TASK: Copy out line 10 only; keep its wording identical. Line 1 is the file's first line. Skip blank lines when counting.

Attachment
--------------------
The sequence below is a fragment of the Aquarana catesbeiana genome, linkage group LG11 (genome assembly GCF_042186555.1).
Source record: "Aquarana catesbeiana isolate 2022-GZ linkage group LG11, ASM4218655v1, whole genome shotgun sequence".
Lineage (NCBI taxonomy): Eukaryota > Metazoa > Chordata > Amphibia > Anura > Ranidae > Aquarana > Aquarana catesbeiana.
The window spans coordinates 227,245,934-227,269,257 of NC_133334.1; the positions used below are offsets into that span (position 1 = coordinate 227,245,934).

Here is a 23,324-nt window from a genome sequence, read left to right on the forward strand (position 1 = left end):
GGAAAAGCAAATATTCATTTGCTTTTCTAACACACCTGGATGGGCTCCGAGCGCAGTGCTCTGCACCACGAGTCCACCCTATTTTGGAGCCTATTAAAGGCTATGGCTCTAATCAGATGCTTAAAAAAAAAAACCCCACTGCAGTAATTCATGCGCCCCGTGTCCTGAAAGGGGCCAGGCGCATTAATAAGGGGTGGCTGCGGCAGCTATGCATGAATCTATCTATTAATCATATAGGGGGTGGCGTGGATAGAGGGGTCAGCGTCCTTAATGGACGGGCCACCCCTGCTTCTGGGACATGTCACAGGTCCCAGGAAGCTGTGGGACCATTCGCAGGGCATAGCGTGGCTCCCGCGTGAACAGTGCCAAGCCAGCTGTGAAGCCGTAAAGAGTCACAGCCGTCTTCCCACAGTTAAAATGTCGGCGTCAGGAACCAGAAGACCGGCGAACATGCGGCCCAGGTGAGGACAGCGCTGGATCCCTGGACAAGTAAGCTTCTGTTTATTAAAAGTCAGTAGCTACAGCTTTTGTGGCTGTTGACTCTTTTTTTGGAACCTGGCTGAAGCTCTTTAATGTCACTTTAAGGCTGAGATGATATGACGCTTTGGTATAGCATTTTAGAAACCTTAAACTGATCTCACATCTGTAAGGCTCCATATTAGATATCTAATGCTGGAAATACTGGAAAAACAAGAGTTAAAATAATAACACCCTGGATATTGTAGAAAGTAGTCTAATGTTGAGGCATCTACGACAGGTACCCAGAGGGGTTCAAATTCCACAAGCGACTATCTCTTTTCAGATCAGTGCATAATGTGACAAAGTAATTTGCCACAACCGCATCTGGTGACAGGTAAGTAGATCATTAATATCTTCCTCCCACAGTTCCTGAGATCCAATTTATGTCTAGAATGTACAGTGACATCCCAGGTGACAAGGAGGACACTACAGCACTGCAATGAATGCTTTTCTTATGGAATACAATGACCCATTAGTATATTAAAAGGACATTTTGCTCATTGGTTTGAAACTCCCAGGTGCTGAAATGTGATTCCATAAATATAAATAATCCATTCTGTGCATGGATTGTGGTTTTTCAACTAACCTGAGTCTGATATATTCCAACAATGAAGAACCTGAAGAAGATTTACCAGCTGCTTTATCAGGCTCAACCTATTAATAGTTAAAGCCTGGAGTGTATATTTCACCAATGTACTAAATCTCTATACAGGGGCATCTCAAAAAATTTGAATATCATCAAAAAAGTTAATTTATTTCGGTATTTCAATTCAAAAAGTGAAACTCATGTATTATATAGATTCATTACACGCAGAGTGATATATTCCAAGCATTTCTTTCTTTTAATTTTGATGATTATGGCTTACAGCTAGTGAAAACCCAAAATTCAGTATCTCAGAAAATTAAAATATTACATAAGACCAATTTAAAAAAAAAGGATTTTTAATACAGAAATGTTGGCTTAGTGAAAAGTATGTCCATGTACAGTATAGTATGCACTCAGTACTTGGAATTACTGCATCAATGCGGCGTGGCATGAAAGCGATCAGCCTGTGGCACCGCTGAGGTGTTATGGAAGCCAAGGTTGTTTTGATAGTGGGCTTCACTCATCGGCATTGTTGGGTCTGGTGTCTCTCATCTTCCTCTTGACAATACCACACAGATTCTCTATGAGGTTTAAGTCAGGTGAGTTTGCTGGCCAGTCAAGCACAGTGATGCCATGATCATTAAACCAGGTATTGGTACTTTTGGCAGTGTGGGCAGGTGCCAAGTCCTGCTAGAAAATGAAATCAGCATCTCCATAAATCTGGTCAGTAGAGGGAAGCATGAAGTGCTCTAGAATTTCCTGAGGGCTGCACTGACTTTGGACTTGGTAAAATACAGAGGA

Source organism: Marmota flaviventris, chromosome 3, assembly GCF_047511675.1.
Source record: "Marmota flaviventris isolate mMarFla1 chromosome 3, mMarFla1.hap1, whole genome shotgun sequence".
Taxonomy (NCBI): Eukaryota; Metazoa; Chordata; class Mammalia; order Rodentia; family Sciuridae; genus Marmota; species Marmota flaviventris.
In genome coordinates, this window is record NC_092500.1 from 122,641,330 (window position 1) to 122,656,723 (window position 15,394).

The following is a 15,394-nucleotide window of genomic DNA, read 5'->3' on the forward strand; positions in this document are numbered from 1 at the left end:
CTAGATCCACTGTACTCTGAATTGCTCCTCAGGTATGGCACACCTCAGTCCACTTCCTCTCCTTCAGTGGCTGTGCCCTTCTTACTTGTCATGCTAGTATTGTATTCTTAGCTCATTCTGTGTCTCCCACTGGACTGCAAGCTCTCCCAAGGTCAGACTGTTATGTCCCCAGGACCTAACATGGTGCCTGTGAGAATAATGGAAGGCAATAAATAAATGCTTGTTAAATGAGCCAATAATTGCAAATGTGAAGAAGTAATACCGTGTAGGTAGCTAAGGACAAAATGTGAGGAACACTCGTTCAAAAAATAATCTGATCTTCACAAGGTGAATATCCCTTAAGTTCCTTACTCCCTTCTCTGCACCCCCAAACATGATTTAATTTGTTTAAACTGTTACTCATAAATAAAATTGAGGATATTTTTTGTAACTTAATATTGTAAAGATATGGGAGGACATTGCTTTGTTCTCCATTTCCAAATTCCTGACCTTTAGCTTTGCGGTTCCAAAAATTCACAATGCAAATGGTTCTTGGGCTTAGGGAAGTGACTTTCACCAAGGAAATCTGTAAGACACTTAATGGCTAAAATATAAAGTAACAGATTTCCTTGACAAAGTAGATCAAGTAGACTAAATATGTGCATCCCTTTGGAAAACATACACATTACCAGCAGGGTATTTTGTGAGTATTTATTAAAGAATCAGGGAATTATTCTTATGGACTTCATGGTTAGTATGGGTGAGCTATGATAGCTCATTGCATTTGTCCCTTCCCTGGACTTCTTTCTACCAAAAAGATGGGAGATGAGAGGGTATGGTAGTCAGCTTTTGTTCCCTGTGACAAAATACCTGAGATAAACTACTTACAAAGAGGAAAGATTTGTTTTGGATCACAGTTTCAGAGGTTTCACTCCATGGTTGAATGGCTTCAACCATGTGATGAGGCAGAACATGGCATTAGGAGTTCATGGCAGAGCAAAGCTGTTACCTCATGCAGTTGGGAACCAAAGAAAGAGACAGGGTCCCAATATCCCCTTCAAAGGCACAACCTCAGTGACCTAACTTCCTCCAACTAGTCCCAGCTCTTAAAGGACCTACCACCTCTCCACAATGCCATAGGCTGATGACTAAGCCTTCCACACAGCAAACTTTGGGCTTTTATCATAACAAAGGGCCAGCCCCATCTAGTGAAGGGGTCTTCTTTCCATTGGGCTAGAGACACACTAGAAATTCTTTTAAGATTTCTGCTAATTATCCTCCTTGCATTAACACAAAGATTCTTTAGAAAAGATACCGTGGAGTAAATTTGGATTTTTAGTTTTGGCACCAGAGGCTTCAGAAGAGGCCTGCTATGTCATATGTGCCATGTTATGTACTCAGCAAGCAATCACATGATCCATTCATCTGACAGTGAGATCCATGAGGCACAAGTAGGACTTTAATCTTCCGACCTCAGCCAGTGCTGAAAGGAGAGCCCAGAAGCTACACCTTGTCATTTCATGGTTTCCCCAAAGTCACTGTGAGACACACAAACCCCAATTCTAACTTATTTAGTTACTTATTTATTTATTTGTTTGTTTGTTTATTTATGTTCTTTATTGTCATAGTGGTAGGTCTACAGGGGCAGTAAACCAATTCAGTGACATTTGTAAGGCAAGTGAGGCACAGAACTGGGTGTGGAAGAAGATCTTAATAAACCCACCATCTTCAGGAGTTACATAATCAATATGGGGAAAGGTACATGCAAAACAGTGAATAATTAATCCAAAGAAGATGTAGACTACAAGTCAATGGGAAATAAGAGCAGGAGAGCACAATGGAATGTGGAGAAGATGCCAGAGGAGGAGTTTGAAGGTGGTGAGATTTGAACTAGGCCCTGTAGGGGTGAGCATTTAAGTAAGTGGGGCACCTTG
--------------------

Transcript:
In genome coordinates, this window is record NC_092500.1 from 122,641,330 (window position 1) to 122,656,723 (window position 15,394).